Above All Earthly Pow’rs by David F. Wells

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Above All Earthly Pow’rs is the fourth and final volume in a series that includes No Place for Truth, God in the Wasteland and Losing Our Virtue. Each of these books deals with a theological issue in light of the times. Above All Earthly Pow’rs follows the same format, this time addressing Christology and how it “is to be preached, in a postmodern, multiethnic, multireligious society” (pp. 7-8).

As in the earlier works, Wells ably sounds the alarm, warning of the inward seeds of destruction now present in evangelicalism. He deals with relevant issues as diverse as the Enlightenment, psychotherapy, immigration, the new spirituality, nihilism, postmodernity, the resurrection of Christ, self-help programs, debates over substitionary atonement, justification, open theism, the seeker-sensitive church growth movement, and more.

All of these issues are examined in light of what Christology has become in a postmodern world and what must be done to re-establish Christology’s biblical understanding and role.

This is a vital book written by a careful, thoughtful theologian and scholar. I believe that, along with the first three books in the series, Above all Earthly Pow’rs is a must read for pastors, theologians and church leaders who want to render biblical guidance to the people of God in the twenty-first century. There are, however, a few minor drawbacks/disappointments with the book:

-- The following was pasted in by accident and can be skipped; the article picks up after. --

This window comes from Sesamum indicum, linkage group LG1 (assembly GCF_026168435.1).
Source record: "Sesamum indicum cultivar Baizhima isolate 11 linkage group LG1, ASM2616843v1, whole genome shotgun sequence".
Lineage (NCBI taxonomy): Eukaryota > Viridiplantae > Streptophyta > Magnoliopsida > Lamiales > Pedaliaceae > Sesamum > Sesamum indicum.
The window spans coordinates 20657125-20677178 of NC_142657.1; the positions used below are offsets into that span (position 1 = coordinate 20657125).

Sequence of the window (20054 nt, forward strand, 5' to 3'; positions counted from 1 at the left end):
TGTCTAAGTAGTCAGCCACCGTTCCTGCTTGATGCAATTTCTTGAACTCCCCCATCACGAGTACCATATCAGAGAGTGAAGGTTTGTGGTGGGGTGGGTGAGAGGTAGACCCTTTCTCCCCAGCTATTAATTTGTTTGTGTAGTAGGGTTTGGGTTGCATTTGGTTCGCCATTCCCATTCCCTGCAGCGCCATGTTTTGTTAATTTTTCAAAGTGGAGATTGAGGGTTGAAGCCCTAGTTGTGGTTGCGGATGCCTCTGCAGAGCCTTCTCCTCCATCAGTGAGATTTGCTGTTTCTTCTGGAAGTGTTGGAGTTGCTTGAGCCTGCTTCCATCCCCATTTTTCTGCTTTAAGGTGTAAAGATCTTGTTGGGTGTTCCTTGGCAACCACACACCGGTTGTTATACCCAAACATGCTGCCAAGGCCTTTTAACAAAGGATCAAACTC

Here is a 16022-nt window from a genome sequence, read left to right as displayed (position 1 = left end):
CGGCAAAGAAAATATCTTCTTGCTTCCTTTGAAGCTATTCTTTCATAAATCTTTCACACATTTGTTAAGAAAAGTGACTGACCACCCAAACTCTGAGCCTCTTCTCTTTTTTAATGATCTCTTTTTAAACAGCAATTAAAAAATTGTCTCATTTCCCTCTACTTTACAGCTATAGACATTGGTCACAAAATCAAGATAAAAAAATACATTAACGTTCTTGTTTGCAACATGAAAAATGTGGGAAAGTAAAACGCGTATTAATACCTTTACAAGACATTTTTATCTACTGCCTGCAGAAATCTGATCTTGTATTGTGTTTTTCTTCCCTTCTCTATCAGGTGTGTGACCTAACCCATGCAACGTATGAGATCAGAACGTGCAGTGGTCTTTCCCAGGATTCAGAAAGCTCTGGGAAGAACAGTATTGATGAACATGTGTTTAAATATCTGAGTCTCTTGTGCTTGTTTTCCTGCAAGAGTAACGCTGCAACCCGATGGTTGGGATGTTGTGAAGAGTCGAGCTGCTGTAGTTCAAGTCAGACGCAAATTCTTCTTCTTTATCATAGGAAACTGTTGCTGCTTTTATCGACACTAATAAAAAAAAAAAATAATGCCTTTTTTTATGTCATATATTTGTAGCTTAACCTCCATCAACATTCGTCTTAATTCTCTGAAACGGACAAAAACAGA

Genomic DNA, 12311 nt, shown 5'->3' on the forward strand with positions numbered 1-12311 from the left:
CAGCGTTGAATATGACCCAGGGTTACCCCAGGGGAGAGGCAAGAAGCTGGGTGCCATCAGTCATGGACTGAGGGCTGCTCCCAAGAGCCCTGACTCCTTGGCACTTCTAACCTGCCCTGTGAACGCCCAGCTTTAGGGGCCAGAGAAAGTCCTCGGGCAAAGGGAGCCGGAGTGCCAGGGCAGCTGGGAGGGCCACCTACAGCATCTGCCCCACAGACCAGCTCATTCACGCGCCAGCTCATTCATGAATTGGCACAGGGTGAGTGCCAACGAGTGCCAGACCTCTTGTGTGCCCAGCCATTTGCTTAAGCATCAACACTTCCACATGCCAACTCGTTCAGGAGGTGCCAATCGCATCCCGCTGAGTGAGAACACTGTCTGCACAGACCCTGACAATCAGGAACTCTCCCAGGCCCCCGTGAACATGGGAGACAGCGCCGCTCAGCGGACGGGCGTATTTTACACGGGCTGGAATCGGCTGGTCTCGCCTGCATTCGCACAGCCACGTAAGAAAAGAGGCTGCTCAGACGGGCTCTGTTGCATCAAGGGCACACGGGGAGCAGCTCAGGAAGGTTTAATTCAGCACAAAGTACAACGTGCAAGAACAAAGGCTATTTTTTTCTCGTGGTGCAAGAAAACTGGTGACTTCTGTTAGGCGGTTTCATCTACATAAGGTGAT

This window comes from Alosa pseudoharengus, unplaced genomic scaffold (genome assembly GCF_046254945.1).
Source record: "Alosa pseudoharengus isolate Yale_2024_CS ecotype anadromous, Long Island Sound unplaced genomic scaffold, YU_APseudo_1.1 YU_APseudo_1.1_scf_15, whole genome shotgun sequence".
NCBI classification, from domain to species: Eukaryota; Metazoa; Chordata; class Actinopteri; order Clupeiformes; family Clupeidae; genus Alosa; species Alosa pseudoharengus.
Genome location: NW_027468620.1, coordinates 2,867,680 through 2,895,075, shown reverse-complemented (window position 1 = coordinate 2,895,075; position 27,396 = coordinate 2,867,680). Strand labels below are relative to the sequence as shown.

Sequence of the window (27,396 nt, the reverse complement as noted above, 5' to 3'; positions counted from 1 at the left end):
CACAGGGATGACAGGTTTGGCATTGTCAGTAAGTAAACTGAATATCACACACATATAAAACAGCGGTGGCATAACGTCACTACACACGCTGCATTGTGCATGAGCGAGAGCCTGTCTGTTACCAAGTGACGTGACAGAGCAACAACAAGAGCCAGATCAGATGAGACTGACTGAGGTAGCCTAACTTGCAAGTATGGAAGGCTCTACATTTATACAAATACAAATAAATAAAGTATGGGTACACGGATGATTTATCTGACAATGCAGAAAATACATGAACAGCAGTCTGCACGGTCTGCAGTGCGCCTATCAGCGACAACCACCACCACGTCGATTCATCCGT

1. It is not an easy read and will require perseverance, time and careful attention.

2. Wells quotes from some dubious sources; e.g. Lesslie Newbigin, N. T. Wright, Bultman, Bonhoeffer, etc. While he is careful to note that he does not endorse all that these men teach, one has to wonder why he gives credence to these men at all.

3. He does not address in any detail the emergent church movement. He does give copious analysis of the seeker-sensitive movement, but the true postmodern expression of the church is the emerging “conversation.” It would have been most enlightening to read Well’s analysis of that movement.

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